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John Rust (Georgetown) – "Has dynamic programming improved decision making?"
CREST Microeconomics Seminar :
Date: 14th June 2019
Place: Room 3001.
John Rust (Georgetown) – “Has dynamic programming improved decision making?”
Abstract: Dynamic programming (DP) is a powerful tool for solving a wide class of sequential decision making problems under uncertainty. In principle, it enables us to compute optimal decision rules that specify the best possible decision in any situation. This article reviews developments in DP and contrasts its revolutionary impact on economics, operations research, engineering and artificial intelligence with the comparative paucity of real world applications where DP is actually used to improve decision making. I discuss the literature on numerical solution of DPs and its connection to the literature on reinforcement learning (RL) and artificial intelligence (AI). Despite the highly publicized successes where DP and RL have achieved superhuman levels of performance in board games such as chess or Go, it is harder to find comparable successes where DP has helped individuals and firms solve less well-defined real-world problems. I point to the fuzziness of many real world decision problems and the difficulty in mathematically formulating and modeling them as key obstacles to wider application of DP in real world settings. Nevertheless, I discuss several success stories where DP has demonstrably improved decision making. I conclude that DP offers substantial promise for improving decision making if we let go of the empirically untenable assumption of unbounded rationality and confront the challenging decision problems faced every day by individuals and firms.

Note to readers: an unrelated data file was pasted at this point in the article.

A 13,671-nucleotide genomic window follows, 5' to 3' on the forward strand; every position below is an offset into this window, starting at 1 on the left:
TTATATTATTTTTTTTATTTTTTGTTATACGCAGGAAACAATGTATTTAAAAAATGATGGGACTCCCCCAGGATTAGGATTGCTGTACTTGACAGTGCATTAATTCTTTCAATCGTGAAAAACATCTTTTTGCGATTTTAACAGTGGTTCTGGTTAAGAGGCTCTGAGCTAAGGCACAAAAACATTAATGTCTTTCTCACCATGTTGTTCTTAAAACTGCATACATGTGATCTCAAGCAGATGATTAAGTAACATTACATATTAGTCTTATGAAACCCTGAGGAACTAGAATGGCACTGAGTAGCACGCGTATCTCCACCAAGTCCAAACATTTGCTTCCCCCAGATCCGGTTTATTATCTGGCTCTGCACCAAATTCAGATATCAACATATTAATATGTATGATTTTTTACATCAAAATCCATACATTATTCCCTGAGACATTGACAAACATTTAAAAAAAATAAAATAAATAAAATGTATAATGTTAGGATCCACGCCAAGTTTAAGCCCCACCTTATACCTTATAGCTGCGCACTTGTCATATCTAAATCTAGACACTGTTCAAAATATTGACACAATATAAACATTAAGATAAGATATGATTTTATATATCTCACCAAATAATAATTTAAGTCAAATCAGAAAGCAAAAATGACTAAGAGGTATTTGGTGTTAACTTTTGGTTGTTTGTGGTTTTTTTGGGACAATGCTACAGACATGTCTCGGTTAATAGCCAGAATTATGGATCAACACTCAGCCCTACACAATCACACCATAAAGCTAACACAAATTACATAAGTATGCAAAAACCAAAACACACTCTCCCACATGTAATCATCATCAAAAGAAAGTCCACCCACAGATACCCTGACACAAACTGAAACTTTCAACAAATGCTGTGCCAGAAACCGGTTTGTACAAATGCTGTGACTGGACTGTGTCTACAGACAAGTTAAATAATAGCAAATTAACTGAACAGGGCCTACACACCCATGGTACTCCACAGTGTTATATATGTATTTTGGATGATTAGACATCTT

Roxana Fernandez Machado (CREST), Marie Laure Allain (CREST), and Linda Schilling (CREST)
food provided, no registration needed